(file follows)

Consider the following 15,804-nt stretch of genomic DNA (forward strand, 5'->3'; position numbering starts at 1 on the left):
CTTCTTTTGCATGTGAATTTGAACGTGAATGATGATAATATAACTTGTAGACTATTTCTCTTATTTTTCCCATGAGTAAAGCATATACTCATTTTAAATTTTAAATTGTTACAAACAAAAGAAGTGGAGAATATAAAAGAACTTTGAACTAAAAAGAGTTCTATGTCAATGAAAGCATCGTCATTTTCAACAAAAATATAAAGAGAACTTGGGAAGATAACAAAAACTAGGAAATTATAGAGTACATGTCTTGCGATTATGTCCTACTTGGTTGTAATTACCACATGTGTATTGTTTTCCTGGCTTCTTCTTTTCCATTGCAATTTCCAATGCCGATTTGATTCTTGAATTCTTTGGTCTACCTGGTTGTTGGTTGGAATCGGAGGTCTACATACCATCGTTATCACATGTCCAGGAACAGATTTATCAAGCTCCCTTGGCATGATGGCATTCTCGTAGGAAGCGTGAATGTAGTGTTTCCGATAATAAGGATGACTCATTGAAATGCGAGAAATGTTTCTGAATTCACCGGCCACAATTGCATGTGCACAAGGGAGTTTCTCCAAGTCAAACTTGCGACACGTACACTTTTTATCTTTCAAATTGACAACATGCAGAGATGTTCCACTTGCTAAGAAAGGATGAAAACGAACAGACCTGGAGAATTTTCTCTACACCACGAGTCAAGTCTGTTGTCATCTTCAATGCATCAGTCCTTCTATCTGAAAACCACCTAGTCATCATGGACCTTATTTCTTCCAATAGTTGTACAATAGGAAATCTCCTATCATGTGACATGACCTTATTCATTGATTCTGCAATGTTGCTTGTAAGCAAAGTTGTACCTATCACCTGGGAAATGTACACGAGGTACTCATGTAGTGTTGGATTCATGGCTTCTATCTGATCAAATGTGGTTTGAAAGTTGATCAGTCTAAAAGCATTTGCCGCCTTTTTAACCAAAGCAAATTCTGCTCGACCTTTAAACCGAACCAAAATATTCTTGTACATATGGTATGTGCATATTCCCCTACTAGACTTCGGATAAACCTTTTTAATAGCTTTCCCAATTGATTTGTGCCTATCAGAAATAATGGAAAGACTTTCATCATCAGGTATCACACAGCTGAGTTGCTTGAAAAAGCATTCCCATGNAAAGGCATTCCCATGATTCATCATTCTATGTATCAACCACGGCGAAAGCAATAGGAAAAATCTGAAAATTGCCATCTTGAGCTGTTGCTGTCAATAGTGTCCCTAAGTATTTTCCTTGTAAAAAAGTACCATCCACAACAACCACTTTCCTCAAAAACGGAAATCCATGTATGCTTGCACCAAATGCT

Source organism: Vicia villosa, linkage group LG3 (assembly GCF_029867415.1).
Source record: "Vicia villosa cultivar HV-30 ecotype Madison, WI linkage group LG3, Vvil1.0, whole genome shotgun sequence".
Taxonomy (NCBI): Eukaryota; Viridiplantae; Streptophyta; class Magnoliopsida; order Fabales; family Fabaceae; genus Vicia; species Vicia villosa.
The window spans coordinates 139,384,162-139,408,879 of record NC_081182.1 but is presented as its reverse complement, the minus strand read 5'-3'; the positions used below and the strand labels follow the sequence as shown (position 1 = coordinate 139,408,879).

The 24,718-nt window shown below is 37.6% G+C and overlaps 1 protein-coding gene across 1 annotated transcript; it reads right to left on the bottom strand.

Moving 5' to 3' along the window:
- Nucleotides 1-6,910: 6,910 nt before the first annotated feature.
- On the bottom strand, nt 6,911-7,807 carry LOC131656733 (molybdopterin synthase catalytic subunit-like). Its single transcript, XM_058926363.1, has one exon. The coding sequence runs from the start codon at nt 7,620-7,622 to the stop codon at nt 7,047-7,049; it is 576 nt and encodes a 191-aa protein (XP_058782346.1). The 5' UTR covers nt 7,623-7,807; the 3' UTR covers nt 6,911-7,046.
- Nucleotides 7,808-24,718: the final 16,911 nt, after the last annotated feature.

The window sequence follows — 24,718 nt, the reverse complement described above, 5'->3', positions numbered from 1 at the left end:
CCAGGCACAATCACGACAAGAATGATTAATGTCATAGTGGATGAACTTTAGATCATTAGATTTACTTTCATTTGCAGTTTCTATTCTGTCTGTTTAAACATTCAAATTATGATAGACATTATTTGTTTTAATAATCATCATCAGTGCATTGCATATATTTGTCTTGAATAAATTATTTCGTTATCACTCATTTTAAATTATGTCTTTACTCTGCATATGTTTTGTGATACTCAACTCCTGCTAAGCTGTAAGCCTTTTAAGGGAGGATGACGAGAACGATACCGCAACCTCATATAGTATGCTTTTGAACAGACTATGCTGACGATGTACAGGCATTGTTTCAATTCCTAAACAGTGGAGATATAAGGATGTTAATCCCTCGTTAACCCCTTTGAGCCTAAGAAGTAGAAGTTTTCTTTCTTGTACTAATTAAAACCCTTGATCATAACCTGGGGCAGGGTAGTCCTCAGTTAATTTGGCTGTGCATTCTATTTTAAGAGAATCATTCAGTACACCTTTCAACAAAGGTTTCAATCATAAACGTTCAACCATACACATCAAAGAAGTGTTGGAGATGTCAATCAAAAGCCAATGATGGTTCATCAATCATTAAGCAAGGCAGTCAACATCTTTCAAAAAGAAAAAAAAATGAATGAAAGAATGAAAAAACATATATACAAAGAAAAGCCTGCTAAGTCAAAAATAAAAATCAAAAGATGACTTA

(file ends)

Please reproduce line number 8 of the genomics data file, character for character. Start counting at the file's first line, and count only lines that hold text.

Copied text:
Moving 5' to 3' along the window: